Our goal: Supporting and promoting healthy local food and opportunities for those who grow it.
Across the United States, many farms have disappeared over the last 50 years, and many of those which remain have become larger and focused on the production of only one or two commodity crops. Food is produced far from where it is consumed. There are environmental costs, energy costs and costs to community health.
In New Hampshire and Vermont it has been estimated that 35 acres of rural land are lost to development every day. The volatility of milk and other commodity prices, an aging generation of dairy farmers, and high capital costs for entering farmers put agricultural land at particular risk. But here in the Upper Valley, Â family farms are bucking the trend. UVLT is a vital partner.
We value health and quality of life for all Upper Valley residents and we are committed to a future where local farms are a critical part of our economy and ecology. Â Farms provide livelihood for our neighbors and they support numerous related small businesses. Farming forges connections with the natural world. We follow the growing season through our purchases at farmstands and CSA’s; we look forward to annual cider production, hayrides and agricultural fairs; we enjoy the smell of newly-mown hayfields and the sight of spring lambs; local farms allow our children to experience cultivation and harvest.
Farming is a traditional way of life here, and we can’t afford to lose farms and farmland. Â At the same time, changing demographics, energy costs, climate change, and macro economic trends, require us to be innovative and forward-looking. UVLT is in this for the long haul because we realize that sustainable farming starts with good land and deep roots.
CURRENT FARMLAND CONSERVATION PROJECTS*:
Sullivan/Hogwash Farm, Norwich. Margaret Sullivan is working to conserve nearly 60 acres of farmland she owns along Town Farm and Goodrich Four Corner Roads. An initial grant has been approved by the USDA Natural Resources Conservation Service and additional funds are being sought from the Vermont Housing and Conservation Board with a decision due by February of 2016. Simultaneous to conservation, the farmland will be sold to Nancy LaRowe of Hogwash Farms to help her establish a foothold in the Town of Norwich, while expanding her production for her locally operated farm-stand and C.S.A.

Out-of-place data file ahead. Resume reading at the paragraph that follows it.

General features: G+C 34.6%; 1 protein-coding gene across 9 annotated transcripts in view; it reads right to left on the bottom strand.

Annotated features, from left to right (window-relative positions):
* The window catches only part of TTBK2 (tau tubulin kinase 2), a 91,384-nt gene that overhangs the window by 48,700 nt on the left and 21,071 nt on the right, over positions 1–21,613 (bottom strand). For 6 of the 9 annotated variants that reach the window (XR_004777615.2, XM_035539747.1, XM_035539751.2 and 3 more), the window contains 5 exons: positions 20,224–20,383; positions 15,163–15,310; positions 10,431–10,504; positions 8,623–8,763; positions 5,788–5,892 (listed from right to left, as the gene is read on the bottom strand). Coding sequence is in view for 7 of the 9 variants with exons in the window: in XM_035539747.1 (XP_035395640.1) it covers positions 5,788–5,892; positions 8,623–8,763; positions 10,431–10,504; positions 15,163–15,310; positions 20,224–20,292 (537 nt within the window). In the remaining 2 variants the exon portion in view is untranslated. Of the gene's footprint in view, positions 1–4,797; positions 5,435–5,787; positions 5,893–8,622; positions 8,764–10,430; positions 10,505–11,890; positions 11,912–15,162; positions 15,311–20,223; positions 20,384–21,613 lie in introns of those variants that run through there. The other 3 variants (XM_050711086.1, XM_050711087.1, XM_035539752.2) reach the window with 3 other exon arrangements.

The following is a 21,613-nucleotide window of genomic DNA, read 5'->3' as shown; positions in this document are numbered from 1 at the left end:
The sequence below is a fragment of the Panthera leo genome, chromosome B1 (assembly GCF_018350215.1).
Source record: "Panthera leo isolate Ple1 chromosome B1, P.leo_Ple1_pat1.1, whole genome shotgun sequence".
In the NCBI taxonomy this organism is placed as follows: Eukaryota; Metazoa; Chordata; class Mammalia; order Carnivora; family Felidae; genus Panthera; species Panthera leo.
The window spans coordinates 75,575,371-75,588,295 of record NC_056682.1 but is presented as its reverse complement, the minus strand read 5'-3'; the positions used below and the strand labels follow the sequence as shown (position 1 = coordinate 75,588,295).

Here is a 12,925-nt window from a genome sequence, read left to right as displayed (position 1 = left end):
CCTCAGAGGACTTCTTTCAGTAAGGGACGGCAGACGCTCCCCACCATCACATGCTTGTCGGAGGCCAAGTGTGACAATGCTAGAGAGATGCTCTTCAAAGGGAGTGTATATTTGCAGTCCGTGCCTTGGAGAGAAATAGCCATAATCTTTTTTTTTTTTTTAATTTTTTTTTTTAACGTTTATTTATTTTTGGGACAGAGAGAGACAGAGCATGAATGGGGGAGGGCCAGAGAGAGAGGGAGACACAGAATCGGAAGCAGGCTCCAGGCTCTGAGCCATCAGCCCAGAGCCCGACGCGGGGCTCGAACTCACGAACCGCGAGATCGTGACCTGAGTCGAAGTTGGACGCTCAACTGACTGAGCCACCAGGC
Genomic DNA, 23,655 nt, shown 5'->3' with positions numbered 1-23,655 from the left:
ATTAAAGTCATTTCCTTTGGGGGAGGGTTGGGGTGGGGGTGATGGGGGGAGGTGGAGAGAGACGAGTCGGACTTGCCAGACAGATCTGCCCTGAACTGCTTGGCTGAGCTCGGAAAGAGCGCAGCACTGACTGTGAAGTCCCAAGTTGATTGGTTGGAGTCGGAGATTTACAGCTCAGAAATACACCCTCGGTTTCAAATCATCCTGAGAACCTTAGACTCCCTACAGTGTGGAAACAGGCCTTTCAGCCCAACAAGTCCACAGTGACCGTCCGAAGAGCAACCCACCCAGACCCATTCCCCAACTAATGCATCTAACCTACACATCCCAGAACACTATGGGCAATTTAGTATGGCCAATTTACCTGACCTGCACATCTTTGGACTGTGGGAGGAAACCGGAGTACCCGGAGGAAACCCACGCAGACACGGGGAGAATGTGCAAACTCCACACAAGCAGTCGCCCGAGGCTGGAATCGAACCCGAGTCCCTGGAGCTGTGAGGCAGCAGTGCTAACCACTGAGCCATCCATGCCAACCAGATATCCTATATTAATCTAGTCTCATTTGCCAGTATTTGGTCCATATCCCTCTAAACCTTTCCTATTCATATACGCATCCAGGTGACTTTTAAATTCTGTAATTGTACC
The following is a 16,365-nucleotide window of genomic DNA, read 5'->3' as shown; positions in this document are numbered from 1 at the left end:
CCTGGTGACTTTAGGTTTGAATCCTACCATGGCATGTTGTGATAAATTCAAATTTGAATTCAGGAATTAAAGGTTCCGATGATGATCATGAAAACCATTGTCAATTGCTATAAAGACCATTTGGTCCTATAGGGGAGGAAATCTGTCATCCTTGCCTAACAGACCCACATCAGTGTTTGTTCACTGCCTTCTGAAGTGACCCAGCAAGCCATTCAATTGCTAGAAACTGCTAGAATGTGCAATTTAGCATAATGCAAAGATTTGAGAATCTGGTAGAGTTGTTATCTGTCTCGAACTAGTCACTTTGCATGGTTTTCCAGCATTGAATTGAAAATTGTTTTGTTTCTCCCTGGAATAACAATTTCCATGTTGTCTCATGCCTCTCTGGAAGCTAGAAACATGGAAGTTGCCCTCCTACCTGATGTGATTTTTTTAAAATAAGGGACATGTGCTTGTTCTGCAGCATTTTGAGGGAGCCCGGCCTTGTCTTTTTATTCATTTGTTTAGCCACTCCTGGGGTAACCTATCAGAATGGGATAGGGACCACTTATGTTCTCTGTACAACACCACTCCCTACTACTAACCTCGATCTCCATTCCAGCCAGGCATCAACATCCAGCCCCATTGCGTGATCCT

Richardson Farm and Garvin Hill Sugarbush, Hartland. We received grants from the Vermont Housing and Conservation Board and the USDA Natural Resources Conservation Service and have raised funds locally to purchase conservation easements on the 194-acre Richardson Farm and 96-acre sugarbush. This award-winning, multi-generational farm is a landmark in Hartland and a vibrant part of the local economy. We Â purchased the conservation easement on the farm December 18, 2014 and hope to wrap up the conservation of the sugarbush by spring 2016.
Edgewater Farmland, Cornish. A thriving fruit and vegetable farm has expanded operations onto this 60 acre parcel. To help with the acquisition, the farmers teamed up with UVLT to find conservation funding . Grants have been awarded by the 1772 Foundation, the USDA Natural Resources Conservation Service, and New Hampshire’s Land and Community Heritage Investment Program (LCHIP). We hope to complete the conservation easement summer 2016.
Haynes Dairy, Claremont. An award-winning organic dairy farm is entering a transition period as its owners are nearing retirement. UVLT is assisting John and Beth Haynes, who desire to conserve their farmland before passing it to new farmers. Â â€œLand for Good,â€ a non profit farm access group, is helping the Haynes identify a farm buyer so that, following the sale of the conservation easement, they may sell the property at its agricultural value Â to a new owner who will continue to farm it. To purchase the easement, UVLT has obtained funding from various sources including the USDA Natural Resources Conservation Service and the Russell Foundation.
Woods Cider Mill, Weathersfield.Â Willis and Tina Wood have added to their long history of supporting land conservation through a donation of development rights on 150 acres of their farm and woodland. This property has served as the central location for the Woodâ€™s cider operation where they produce between 6 and 32 tons of cider jelly and 10,000 to 52,000 gallons of apple cider each year. Willis is a sixth generation owner of the farm, and his children and grandchildren, some of whom live across the road, make it eight generations who have worked and helped on the farm. His family has been making boiled cider since 1882. The property itself is incredibly diverse, featuring rolling pastures, hayland, and a significant sugarbush, as well as 38 acres of prime or statewide significant soils. Completed Fiscal Year 2016!Â More information here.
*UVLT manages dozens of conservation projects. Some solutions arise quickly, but others evolve over years, as landowners think through all of the decisions involved in conserving a parcel. During that period, we honor the confidentiality of landowner information and relationships. Thus, the projects reported above are those that have received public funding or are associated with a public planning process, those where fundraising campaigns are underway.